Coronavirus pandemic putting democracy under threat: Study
STOCKHOLM (AFP) – More than six of 10 countries around the world have adopted measures during the Covid-19 pandemic that threaten democracy or human rights, a report by democracy institute International IDEA said on Wednesday (Dec 9).
The study, which examined the situation in almost all countries of the world, concluded that 61 per cent of nations “implemented restrictions that were either illegal, disproportionate, indefinite or unnecessary” in at least one area of democratic freedoms.
Among countries widely considered democracies, 43 per cent fell into this category, a figure that rose to 90 per cent for authoritarian regimes, according to the Stockholm-based intergovernmental organisation.
“It was to be expected that authoritarian regimes that had less checks and balances would use the excuse provided by the pandemic to tighten their grip,” secretary general Kevin Casas-Zamora said.
“What is more surprising is that so many democracies have adopted measures that are problematic on the standpoint of democracy and human rights.”
India, a democratic country, topped the list in that regard, with measures of “concern” in nine of 22 areas studied – including freedom of movement, freedom of expression and freedom of the press – ahead of Algeria and Bangladesh with eight areas of concern.
They were followed by China, Egypt, Malaysia and Cuba, which each had seven.
Russia was the top European nation, with six, along with Saudi Arabia, Myanmar, Jordan, Sri Lanka and Zimbabwe.
IDEA examined the various measures adopted around the world to determine if they were problematic from a democracy and human rights standpoint, regardless of effectiveness from a health perspective.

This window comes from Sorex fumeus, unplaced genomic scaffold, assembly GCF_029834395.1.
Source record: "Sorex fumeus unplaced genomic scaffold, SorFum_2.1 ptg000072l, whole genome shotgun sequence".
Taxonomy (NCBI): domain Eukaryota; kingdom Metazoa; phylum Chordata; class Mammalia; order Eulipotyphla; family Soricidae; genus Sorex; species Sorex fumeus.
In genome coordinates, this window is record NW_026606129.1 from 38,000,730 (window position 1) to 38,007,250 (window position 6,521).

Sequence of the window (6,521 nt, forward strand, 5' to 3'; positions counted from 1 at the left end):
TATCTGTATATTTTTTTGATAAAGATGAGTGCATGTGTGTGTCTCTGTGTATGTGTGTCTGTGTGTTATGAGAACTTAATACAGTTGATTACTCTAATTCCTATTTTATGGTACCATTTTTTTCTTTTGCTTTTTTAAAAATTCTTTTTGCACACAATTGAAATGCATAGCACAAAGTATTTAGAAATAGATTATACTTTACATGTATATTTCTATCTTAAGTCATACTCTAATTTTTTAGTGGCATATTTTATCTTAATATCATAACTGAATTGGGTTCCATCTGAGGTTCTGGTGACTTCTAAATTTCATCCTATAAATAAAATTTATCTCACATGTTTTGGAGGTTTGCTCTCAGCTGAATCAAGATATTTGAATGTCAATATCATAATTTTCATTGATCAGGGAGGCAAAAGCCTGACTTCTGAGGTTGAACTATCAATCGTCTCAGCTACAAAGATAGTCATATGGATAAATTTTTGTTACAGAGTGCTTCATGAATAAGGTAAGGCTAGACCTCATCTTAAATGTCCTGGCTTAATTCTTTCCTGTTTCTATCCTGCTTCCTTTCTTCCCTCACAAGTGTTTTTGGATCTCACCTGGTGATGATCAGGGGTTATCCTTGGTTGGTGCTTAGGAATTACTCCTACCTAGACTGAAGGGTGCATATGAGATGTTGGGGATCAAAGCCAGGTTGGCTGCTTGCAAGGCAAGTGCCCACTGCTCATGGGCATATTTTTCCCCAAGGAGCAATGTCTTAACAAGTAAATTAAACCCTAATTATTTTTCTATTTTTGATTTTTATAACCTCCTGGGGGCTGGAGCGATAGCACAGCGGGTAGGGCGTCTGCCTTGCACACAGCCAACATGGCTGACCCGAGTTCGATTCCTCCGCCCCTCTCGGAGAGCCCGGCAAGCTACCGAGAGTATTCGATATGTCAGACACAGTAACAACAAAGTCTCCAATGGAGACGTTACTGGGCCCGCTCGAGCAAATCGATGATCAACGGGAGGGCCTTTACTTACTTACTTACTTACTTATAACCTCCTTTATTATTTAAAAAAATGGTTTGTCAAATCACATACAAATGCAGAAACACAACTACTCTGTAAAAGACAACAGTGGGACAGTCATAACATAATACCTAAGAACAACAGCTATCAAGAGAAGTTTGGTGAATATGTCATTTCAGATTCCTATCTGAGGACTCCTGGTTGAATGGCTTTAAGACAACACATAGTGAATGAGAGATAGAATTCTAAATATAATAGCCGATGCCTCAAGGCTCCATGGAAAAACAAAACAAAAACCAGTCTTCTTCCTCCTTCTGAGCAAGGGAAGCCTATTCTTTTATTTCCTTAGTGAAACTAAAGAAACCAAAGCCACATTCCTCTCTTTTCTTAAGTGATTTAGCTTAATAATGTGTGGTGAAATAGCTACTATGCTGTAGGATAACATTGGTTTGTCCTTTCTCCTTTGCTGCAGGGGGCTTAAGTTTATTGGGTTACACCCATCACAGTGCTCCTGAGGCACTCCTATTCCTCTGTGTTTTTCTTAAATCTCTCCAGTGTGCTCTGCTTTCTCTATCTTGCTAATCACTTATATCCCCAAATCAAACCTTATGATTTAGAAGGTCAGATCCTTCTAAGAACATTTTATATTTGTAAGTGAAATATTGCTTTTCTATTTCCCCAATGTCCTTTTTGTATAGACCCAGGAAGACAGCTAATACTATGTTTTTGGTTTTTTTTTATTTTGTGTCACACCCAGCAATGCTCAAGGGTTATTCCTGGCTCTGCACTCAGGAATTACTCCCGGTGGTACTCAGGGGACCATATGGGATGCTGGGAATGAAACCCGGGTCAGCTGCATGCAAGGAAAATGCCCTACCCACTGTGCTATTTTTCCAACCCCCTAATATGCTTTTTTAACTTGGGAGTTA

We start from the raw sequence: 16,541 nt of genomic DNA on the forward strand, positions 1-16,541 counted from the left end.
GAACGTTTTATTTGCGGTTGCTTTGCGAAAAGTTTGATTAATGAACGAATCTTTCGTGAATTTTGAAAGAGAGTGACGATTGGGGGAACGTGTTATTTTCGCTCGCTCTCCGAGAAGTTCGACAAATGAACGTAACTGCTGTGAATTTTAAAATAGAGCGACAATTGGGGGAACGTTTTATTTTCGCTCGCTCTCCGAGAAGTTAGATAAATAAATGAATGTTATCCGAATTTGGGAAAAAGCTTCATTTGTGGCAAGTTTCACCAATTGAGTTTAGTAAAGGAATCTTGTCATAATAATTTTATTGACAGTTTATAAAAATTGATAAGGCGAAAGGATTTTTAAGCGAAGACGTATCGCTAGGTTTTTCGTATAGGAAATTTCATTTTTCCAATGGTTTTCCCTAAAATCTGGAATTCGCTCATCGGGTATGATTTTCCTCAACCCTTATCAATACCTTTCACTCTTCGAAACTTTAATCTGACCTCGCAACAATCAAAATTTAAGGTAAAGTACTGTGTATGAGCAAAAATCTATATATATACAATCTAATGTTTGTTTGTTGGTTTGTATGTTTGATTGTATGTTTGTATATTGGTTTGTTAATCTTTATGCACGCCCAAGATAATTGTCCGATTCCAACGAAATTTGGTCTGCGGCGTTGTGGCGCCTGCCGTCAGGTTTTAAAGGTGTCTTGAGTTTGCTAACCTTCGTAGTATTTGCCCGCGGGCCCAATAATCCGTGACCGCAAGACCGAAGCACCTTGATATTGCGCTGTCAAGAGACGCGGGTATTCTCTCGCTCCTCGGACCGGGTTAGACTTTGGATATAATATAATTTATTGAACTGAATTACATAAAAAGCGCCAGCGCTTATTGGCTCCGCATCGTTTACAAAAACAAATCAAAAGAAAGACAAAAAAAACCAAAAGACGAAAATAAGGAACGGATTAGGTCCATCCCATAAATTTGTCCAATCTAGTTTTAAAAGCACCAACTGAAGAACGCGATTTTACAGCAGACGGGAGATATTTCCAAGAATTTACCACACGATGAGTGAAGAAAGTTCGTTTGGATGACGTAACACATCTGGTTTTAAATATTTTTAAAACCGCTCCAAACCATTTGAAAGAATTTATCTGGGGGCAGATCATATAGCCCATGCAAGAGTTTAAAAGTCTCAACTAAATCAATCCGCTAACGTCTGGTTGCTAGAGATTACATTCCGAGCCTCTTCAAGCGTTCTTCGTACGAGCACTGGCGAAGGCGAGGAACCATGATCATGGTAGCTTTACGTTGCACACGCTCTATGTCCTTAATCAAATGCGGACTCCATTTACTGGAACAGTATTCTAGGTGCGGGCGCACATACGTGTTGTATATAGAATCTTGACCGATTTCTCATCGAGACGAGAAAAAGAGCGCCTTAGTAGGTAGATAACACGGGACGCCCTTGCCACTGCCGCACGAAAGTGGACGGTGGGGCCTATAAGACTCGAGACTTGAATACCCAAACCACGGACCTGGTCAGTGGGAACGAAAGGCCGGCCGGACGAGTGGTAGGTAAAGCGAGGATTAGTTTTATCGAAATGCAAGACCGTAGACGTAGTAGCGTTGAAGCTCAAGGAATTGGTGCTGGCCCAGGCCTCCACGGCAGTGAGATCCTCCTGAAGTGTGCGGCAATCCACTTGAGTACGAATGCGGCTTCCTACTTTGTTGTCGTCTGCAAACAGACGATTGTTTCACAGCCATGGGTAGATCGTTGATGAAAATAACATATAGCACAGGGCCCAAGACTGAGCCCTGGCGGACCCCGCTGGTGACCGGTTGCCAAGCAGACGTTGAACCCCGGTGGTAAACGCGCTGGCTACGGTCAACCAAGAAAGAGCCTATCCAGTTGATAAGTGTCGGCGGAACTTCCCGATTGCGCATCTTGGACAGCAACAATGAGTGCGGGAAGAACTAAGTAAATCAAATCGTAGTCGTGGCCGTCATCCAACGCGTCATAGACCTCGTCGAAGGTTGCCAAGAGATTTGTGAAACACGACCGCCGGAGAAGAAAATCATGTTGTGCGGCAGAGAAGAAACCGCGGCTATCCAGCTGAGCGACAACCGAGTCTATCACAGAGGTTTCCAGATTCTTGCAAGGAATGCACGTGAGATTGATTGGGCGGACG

Five European Union countries were mentioned: Bulgaria (three areas of concern), Hungary (two) and Poland, Slovakia and Slovenia (one).
Among the major Western democracies, only the United States was singled out, in two areas. Israel (five) and Argentina (two) were also cited.
Among the most frequent concerns were restrictions on press freedoms in the name of fighting disinformation, excessive use of force (such as deploying troops to enforce rules, internment camps for the sick), corruption in emergency supplier contracts, and blaming migrants for the pandemic, Casas-Zamora said.
The study also praised several countries as role models for having combined effective health measures with a respect for democratic principles.
They were Iceland, Finland, New Zealand, Norway, South Korea, Taiwan, Uruguay, Cyprus, Japan, Senegal and Sierra Leone.
Disclaimer :- This story has not been edited by The Sen Times staff and is auto-generated from news agency feeds. Source: AFP